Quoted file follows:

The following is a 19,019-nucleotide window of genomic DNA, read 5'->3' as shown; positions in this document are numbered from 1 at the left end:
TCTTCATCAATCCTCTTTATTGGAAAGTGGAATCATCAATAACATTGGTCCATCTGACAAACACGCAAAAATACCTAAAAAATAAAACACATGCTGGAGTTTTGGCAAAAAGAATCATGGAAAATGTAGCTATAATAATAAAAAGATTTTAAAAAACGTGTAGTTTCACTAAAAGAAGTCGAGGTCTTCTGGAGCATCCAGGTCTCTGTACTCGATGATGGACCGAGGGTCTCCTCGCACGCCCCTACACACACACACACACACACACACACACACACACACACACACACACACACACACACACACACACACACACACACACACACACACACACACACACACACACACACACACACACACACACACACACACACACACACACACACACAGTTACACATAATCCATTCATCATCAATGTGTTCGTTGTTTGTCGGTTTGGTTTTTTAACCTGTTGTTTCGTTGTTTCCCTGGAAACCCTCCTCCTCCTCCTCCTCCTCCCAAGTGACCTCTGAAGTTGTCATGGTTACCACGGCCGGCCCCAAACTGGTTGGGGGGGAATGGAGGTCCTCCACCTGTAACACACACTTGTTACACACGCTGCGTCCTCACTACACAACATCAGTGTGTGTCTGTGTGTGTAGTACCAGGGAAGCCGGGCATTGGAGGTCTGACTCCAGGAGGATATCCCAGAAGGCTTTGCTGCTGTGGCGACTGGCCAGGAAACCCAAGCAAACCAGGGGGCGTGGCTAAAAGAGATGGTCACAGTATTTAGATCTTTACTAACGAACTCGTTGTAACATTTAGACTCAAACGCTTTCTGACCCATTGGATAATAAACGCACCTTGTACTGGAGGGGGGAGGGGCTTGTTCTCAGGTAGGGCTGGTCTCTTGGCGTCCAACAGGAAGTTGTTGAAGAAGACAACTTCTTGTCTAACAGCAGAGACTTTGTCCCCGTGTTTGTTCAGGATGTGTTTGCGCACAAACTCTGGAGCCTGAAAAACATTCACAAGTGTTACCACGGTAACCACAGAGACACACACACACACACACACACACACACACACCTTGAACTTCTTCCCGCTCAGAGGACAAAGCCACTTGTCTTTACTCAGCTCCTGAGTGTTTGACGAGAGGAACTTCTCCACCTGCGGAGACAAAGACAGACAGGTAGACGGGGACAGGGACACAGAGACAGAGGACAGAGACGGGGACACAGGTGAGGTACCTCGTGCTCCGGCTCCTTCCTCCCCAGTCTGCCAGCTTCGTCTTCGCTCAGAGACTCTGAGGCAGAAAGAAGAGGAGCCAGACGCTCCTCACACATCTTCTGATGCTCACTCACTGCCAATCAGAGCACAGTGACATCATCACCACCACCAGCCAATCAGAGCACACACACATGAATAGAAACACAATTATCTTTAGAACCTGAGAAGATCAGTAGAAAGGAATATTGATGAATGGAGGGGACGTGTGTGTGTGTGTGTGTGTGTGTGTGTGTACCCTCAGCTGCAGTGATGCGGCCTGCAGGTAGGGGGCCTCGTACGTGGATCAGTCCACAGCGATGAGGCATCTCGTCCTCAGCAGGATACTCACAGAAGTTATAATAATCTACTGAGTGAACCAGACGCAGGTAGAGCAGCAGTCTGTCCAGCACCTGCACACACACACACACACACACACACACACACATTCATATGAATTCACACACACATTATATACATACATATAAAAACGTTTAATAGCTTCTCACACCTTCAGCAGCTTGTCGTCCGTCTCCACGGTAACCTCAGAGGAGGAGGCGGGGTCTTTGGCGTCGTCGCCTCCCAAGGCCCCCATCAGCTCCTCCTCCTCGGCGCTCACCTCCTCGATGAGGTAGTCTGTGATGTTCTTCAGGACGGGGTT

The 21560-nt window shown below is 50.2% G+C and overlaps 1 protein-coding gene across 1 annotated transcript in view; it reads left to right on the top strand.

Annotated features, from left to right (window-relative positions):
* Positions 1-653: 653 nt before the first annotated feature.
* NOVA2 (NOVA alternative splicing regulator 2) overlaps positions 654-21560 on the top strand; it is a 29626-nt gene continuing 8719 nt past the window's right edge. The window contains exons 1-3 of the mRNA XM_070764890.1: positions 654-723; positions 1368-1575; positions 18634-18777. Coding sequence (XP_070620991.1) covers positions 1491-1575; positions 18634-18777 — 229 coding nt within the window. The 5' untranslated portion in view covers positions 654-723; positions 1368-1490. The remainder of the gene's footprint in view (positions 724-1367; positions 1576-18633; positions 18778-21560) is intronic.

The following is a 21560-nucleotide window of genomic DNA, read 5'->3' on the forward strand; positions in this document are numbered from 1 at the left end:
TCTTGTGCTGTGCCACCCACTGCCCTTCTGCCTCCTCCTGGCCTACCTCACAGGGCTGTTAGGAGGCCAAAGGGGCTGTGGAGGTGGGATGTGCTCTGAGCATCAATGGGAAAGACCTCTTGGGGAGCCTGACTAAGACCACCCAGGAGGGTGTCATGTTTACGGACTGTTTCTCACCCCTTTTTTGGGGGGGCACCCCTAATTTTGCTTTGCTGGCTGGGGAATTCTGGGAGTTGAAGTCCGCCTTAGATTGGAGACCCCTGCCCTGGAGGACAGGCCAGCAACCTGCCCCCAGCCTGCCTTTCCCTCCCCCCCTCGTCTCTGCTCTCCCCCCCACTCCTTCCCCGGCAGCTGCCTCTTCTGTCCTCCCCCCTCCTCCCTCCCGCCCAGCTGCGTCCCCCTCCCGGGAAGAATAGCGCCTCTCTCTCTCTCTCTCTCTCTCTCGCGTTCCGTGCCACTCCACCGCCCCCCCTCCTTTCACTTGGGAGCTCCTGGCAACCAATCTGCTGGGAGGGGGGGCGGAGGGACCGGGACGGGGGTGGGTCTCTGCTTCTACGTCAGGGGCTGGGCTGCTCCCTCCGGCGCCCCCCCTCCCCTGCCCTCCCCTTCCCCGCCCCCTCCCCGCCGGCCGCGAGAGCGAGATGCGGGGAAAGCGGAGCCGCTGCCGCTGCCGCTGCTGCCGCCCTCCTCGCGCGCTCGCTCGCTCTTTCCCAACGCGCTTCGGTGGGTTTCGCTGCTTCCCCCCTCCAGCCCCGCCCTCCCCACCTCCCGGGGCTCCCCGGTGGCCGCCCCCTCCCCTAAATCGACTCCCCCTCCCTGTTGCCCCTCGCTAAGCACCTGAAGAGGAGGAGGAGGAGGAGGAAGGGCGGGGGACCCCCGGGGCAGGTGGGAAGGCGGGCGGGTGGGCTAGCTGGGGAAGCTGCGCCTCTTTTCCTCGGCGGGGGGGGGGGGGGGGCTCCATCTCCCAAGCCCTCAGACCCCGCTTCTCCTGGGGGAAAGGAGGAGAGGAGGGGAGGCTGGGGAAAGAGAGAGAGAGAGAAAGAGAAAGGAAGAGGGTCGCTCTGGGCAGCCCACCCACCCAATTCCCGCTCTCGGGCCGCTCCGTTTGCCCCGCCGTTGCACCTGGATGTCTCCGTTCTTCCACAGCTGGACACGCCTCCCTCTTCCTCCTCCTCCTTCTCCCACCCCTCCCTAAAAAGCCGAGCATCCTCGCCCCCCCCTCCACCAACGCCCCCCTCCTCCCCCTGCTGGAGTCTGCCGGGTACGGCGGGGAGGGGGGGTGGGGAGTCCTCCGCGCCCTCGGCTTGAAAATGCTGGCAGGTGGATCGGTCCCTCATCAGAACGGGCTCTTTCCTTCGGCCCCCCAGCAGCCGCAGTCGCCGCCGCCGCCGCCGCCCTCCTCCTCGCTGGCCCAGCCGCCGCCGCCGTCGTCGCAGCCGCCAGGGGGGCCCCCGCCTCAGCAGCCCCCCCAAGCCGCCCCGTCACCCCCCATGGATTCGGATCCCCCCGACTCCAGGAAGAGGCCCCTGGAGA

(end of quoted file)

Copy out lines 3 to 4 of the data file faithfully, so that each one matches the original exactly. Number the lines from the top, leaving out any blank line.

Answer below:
The 21560-nt window shown below is 50.2% G+C and overlaps 1 protein-coding gene across 1 annotated transcript in view; it reads left to right on the top strand.

Annotated features, from left to right (window-relative positions):